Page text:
I love the story of Jesus’ encounter with the blind man named Bartimaeus in the Gospel of Mark. Jesus and his followers are on a journey to Jerusalem. Bartimaeus is one of many spectators sitting along the side of the road. As Jesus passes by, the blind man calls out to Jesus, “Son of David have mercy on me!” The disciples and the crowd try to shut him up. They are embarrassed because he is making a scene. Suddenly, Jesus stops. He turns to face the blind beggar and tells him to come. Without a second hesitation, Bartimaeus leaps up, leaving his cloak behind and runs to meet Jesus who heals him. The thing that really gets me about this story is that Bartimaeus leaves his only possession, a cloak, behind. He follows Jesus with nothing. He is a man on a journey.

I am inspired by my memories of Ranger patrols to live as one on a mission. My prayer is that Jesus would cause me to thirst for him so that I see my life properly as one on the narrow road. I pray that he gives me the wisdom and the courage to pack appropriately.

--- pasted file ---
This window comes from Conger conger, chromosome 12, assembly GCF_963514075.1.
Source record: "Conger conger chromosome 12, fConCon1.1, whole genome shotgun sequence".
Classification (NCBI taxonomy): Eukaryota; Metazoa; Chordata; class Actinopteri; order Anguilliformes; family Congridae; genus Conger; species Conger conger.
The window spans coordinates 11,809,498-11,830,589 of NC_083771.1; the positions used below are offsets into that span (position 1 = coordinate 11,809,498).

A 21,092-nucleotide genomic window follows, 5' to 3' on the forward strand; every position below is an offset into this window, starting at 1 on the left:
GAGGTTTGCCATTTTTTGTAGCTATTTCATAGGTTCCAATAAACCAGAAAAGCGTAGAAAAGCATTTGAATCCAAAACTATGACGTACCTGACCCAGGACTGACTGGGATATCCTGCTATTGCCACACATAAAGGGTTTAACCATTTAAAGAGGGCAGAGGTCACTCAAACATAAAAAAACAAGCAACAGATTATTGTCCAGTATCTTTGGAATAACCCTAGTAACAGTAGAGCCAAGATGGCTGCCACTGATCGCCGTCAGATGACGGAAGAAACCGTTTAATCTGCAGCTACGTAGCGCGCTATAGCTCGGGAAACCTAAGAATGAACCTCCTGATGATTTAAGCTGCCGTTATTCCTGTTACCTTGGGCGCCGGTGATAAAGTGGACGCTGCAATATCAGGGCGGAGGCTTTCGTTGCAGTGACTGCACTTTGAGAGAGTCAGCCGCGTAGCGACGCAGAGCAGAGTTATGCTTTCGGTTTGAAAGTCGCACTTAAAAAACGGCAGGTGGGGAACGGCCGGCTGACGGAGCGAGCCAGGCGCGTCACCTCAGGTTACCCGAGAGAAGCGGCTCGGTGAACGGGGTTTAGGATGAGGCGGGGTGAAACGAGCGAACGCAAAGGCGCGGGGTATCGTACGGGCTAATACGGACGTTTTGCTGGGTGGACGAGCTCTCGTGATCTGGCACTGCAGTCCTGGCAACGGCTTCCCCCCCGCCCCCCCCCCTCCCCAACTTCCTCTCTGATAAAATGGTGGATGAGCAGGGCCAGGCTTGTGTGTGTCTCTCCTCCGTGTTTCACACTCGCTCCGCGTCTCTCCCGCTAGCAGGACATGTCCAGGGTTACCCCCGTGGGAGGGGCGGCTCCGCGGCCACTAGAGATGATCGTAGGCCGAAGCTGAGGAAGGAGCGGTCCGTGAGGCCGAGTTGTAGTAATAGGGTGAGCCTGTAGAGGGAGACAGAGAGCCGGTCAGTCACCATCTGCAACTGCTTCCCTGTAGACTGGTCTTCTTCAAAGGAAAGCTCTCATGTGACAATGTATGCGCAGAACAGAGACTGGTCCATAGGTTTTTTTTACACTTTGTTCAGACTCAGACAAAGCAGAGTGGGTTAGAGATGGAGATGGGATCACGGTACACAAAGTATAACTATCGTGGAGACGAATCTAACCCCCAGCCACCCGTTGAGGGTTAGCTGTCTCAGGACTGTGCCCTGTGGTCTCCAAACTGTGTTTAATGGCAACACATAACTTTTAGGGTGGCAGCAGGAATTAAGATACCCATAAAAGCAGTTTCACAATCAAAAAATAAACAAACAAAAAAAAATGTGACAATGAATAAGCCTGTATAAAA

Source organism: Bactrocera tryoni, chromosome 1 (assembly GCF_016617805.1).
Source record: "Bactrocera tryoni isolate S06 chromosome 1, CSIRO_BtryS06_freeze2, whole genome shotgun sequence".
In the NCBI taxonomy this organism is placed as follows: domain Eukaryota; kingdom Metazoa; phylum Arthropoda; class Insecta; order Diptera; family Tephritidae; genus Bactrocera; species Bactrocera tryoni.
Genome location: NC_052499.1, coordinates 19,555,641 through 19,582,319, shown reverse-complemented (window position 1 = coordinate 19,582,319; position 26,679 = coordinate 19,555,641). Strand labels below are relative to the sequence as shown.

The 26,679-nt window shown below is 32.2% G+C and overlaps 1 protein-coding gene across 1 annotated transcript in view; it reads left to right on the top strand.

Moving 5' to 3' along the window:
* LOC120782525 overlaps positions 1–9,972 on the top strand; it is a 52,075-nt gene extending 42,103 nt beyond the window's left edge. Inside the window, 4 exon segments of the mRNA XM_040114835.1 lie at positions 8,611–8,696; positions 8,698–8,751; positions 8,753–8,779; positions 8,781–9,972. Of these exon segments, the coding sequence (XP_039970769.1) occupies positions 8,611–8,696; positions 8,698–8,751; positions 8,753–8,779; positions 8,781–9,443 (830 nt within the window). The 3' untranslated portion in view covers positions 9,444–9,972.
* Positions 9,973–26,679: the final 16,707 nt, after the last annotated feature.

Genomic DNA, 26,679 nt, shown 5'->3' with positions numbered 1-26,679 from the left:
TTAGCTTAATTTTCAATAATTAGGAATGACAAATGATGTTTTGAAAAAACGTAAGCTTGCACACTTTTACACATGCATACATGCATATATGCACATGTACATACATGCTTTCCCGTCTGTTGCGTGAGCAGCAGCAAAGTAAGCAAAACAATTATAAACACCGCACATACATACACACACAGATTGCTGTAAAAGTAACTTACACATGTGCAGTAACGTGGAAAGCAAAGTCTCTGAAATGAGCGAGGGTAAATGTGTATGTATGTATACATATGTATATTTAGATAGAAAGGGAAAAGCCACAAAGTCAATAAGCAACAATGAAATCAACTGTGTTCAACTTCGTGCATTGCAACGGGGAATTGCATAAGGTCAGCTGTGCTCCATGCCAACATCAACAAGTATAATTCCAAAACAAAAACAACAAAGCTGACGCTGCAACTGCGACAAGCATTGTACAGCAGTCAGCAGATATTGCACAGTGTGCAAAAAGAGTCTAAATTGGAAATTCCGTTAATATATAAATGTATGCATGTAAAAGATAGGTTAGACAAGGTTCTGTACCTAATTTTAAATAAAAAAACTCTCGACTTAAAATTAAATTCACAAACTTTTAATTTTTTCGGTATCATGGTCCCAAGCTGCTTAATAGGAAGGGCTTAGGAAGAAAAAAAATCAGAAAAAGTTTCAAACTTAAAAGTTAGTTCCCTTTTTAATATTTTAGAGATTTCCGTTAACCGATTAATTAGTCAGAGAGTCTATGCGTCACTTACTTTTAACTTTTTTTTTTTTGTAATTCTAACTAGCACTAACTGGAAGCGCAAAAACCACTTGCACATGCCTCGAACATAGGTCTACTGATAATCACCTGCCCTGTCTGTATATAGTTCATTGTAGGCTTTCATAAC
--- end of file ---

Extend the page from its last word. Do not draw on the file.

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New

When I was a child my parents bought our first new car. I was five or six years old. I do not remember much about the event except for the smell. It was that fresh aroma of virgin carpet, metal and molded plastic that cannot ever be replicated. It is a scent that refuses to return regardless of the most valiant effort to scrub the coffee and fast food stains out of the carpet. It is yours to experience for a brief time until you ruin it by subjecting the newness to real life. Mundane habit and activity will transform what is new and wonderful into something old and smelly in a shorter amount of time than you think possible.

I long to live in a world where everything is new. I’m 35 and when I look in the mirror I’m often dissatisfied. I want to be 25 again. So I join the gym and work feverishly to regain what the years and my habits have stolen. Of course even in my most disciplined years, all the striving never results in a cure.